Sheer nourishment

The gurgling of the downspouts was such a sweet sound early Saturday morning. With no perceptible wind noise, the spattering raindrops were like an almost-forgotten melody coming back to life. As I walked under a big umbrella, the raindrops drummed. Big ones, little ones and all very persistent. This was not a dramatic spring shower with great pyrotechnics such as thunder, lightning, glaring sun and then dark, brooding clouds. Rather it was a long, one-dimensional gray day with the steady, moderate rain seemingly never stopping until just before sunset.

The tulips, by mid-afternoon, had lost their ability (will?) to remain upright and laid themselves down onto the wet ground. The daffodils kept themselves more upright, but some were seen leaning a bit precariously by the end of the day. I suspect a strong breeze would have easily flattened them. The soil seemed to be expanding, just as a dry sponge finally fluffs after getting thoroughly soaked. Skinny worms were oozing across hard surfaces where small puddles stayed formed.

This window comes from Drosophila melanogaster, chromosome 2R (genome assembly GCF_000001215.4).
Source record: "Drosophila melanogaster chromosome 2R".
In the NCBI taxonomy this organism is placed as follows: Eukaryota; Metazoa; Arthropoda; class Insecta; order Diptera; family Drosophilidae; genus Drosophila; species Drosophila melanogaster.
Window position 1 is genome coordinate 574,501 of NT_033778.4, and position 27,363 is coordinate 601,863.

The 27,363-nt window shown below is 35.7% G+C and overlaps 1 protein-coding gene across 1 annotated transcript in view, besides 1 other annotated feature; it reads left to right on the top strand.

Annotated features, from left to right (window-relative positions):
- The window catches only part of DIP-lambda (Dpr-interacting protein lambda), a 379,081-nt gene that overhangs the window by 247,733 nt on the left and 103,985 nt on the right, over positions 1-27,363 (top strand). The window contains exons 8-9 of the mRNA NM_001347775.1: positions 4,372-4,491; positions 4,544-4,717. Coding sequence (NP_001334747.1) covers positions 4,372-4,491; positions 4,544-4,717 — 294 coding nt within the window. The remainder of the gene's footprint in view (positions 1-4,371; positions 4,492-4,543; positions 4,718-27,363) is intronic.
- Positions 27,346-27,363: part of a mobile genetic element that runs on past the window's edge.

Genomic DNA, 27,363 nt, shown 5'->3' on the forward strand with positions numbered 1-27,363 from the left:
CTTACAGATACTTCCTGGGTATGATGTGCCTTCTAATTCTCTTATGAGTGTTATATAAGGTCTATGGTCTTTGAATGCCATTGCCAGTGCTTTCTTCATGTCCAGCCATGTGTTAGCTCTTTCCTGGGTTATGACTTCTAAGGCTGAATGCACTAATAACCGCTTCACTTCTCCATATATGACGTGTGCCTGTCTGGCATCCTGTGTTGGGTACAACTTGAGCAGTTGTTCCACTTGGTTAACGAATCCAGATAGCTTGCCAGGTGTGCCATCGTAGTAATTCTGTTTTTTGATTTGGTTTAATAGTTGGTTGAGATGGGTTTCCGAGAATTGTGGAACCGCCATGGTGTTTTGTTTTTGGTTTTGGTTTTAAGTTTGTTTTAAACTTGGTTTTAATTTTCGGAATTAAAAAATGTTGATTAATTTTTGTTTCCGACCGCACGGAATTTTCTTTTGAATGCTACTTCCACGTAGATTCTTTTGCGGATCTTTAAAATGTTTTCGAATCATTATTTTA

The wet air on my face, neck and hair felt like a refreshing dip in a slightly cool lake. Breathing seemed easier as the pollens and dust were washed from the air. It was a day meant for reading in bed, taking short walks, eating lightly, napping shortly, followed by more walks in the mild wetness. The brief red-orange light at sunset was the sole color spot in the day's atmosphere. How could so much wet grayness feel so nourishing?

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